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The Honorable Patrick Leahy
United States Senator
Statement of Senator Patrick Leahy
Today's hearing -- which is being billed as an "oversight" hearing - will focus the Committee's attention again on issues relating to the distribution of pornography. The Committee has devoted a significant amount of time to this topic, particularly as it relates to the exploitation of children, and we have become well-versed on the subject.
Just last month, the Committee held a hearing on peer-to-peer networks, which allow individuals to share files with millions of other users in relative anonymity. Witnesses testified that these networks are harboring the vilest forms of child pornography and are increasingly impervious to law enforcement scrutiny.
Earlier this year, Congress passed the PROTECT Act - which Senator Hatch and I had developed and refined over the course of several Congressional sessions. Although not perfect, the PROTECT Act was a good faith effort to provide powerful tools for prosecutors to deal with the problem of child pornography within constitutional limits in the wake of the Supreme Court's ruling on the 1996 Child Pornography Protection Act. Regrettably, House and Senate Republicans used this bipartisan legislation as a vehicle to pass controversial sentencing provisions that had nothing to do with protecting children, and, in the words of Chief Justice Rehnquist, "seriously impair the ability of courts to impose just and responsible sentences.''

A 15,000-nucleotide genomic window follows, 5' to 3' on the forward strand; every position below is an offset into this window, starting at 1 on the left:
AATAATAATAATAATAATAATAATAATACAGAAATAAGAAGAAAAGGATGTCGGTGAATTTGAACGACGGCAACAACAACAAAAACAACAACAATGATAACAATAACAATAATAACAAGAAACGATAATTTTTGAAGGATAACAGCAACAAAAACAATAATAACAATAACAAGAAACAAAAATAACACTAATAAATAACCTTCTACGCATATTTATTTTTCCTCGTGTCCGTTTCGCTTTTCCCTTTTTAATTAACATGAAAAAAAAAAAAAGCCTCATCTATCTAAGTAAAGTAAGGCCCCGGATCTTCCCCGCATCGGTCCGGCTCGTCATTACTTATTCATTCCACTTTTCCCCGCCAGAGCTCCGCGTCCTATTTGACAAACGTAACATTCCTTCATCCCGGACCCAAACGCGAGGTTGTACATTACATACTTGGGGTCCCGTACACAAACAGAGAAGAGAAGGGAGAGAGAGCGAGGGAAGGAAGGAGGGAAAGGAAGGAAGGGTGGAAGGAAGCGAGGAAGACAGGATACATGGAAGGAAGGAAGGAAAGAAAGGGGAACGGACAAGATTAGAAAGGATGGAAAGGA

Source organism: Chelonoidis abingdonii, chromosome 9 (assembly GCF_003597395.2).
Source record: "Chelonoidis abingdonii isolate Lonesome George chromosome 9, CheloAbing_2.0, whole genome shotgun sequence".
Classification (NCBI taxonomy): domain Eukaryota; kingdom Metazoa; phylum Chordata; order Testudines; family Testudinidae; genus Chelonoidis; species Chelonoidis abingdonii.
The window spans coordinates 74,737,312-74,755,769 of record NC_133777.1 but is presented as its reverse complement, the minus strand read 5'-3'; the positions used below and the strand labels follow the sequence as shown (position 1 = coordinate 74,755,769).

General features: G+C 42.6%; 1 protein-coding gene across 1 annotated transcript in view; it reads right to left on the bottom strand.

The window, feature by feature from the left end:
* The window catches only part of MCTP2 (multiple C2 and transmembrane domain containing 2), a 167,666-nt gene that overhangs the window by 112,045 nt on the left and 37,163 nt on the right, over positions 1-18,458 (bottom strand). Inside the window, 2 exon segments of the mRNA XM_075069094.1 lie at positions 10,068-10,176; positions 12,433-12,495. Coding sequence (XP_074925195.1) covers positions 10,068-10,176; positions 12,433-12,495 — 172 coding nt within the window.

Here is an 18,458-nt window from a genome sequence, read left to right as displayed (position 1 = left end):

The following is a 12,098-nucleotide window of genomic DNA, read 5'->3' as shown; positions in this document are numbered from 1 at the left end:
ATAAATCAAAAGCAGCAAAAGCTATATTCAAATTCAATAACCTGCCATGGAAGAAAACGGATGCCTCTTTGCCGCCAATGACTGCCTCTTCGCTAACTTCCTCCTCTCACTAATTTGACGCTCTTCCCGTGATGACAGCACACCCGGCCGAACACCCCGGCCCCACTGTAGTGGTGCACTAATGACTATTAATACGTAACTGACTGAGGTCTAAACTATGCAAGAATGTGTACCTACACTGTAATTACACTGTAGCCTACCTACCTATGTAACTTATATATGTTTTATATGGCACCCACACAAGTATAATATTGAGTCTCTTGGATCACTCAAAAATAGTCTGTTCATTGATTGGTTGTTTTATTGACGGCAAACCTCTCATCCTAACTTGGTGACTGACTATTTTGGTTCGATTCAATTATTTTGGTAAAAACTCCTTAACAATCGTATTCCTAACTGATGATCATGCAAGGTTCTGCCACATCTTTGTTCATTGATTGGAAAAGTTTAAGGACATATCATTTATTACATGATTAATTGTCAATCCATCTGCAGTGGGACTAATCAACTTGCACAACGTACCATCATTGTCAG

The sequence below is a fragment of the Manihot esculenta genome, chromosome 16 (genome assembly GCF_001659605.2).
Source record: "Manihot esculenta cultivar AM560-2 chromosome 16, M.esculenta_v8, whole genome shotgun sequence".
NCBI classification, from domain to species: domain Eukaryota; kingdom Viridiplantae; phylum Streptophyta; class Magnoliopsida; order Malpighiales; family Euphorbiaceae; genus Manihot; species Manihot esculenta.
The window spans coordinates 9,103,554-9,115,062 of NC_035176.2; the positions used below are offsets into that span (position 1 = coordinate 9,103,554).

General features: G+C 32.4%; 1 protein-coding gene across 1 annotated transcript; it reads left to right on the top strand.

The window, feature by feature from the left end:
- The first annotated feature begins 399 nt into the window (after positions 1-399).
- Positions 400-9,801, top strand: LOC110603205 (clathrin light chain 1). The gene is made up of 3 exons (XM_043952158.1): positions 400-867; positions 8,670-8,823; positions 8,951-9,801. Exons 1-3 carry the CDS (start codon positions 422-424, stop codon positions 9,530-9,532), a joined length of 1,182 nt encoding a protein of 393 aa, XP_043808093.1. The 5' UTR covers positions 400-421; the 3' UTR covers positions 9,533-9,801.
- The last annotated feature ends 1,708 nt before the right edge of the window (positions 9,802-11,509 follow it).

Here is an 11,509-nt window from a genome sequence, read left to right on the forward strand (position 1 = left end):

One of the many positive aspects of the PROTECT Act was its updating of the Victims of Child Abuse Act of 1990. That legislation requires electronic and remote computing services to report instances of child pornography to the National Center for Missing and Exploited Children, and authorizes the Center to forward this information to law enforcement. The PROTECT Act strengthened the Center's ability to report Internet-related child sexual exploitation in the distribution of child pornography, online enticement of children for sexual acts, and child prostitution.
I am pleased to welcome our witnesses from the Department of Justice, as well as representatives of local law enforcement and pornography victims. I am looking forward to their testimony. One issue I would like to hear discussed is whether the investigation and prosecution of child pornography cases could be significantly enhanced by greater participation of local and state law enforcement. They are highly experienced, and their involvement would also free up additional Department resources for pursuit of terrorism cases and other national law enforcement concerns.
I also hope the Department witness will answer outstanding questions on the Department's efforts under the Victims of Child Abuse Act, as recently amended, to stop child pornography, especially in the peer-to-peer network context. For instance, I would also like to have a discussion of the Department's position on whether these networks are subject to the pornography reporting requirements.
It has become clear that some peer-to-peer operators take the position that this statute does not apply to them. I think it is important that we have a clear understanding - and that these network operators have a clears understanding - about their obligations, and that we do all that we can under the law to prevent their networks from being conduits for child pornography and exploitation. Indeed, I have a continuing concern that the Department has not yet issued implementing regulations updating the Victims of Child Abuse Act under the PROTECT Act. The Department has yet to provide how Internet Service Providers should comply with the statute. I note that I recently sent letters to Attorney General Ashcroft on this matter, and look forward to his response.
In the meantime, it would be instructive for us if the Department representatives here today could discuss what they know about the Department position on the obligation of P2P networks to comply with this statute, and to what extent the Department is pursuing matters against these networks as a result of their failure to report instances of child pornography.
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